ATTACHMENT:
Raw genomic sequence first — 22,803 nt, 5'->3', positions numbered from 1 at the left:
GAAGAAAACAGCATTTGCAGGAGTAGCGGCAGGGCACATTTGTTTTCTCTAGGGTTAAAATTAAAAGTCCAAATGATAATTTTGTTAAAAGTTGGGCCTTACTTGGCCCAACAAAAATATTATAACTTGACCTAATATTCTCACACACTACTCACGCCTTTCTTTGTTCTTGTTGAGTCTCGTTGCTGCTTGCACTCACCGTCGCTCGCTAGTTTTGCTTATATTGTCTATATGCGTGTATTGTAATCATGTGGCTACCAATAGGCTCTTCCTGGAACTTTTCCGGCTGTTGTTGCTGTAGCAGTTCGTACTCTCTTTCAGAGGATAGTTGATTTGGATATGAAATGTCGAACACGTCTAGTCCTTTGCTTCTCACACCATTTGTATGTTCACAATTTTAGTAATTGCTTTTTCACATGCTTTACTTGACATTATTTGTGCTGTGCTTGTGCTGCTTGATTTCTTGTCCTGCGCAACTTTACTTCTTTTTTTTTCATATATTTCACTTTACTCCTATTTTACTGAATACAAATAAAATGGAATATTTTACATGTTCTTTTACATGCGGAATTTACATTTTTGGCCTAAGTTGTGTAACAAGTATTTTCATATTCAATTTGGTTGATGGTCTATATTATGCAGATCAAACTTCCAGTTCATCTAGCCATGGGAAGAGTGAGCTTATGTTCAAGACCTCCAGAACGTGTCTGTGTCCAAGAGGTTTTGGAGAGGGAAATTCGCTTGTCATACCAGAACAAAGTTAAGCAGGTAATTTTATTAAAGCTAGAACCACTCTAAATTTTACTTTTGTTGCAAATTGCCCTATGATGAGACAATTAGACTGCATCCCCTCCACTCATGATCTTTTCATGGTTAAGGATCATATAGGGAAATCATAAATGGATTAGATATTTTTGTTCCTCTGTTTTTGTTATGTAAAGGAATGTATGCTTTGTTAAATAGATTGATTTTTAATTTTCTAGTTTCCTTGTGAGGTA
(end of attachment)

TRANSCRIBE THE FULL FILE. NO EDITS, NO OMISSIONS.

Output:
Raw genomic sequence first — 22,803 nt, 5'->3', positions numbered from 1 at the left:
GAAGAAAACAGCATTTGCAGGAGTAGCGGCAGGGCACATTTGTTTTCTCTAGGGTTAAAATTAAAAGTCCAAATGATAATTTTGTTAAAAGTTGGGCCTTACTTGGCCCAACAAAAATATTATAACTTGACCTAATATTCTCACACACTACTCACGCCTTTCTTTGTTCTTGTTGAGTCTCGTTGCTGCTTGCACTCACCGTCGCTCGCTAGTTTTGCTTATATTGTCTATATGCGTGTATTGTAATCATGTGGCTACCAATAGGCTCTTCCTGGAACTTTTCCGGCTGTTGTTGCTGTAGCAGTTCGTACTCTCTTTCAGAGGATAGTTGATTTGGATATGAAATGTCGAACACGTCTAGTCCTTTGCTTCTCACACCATTTGTATGTTCACAATTTTAGTAATTGCTTTTTCACATGCTTTACTTGACATTATTTGTGCTGTGCTTGTGCTGCTTGATTTCTTGTCCTGCGCAACTTTACTTCTTTTTTTTTCATATATTTCACTTTACTCCTATTTTACTGAATACAAATAAAATGGAATATTTTACATGTTCTTTTACATGCGGAATTTACATTTTTGGCCTAAGTTGTGTAACAAGTATTTTCATATTCAATTTGGTTGATGGTCTATATTATGCAGATCAAACTTCCAGTTCATCTAGCCATGGGAAGAGTGAGCTTATGTTCAAGACCTCCAGAACGTGTCTGTGTCCAAGAGGTTTTGGAGAGGGAAATTCGCTTGTCATACCAGAACAAAGTTAAGCAGGTAATTTTATTAAAGCTAGAACCACTCTAAATTTTACTTTTGTTGCAAATTGCCCTATGATGAGACAATTAGACTGCATCCCCTCCACTCATGATCTTTTCATGGTTAAGGATCATATAGGGAAATCATAAATGGATTAGATATTTTTGTTCCTCTGTTTTTGTTATGTAAAGGAATGTATGCTTTGTTAAATAGATTGATTTTTAATTTTCTAGTTTCCTTGTGAGGTA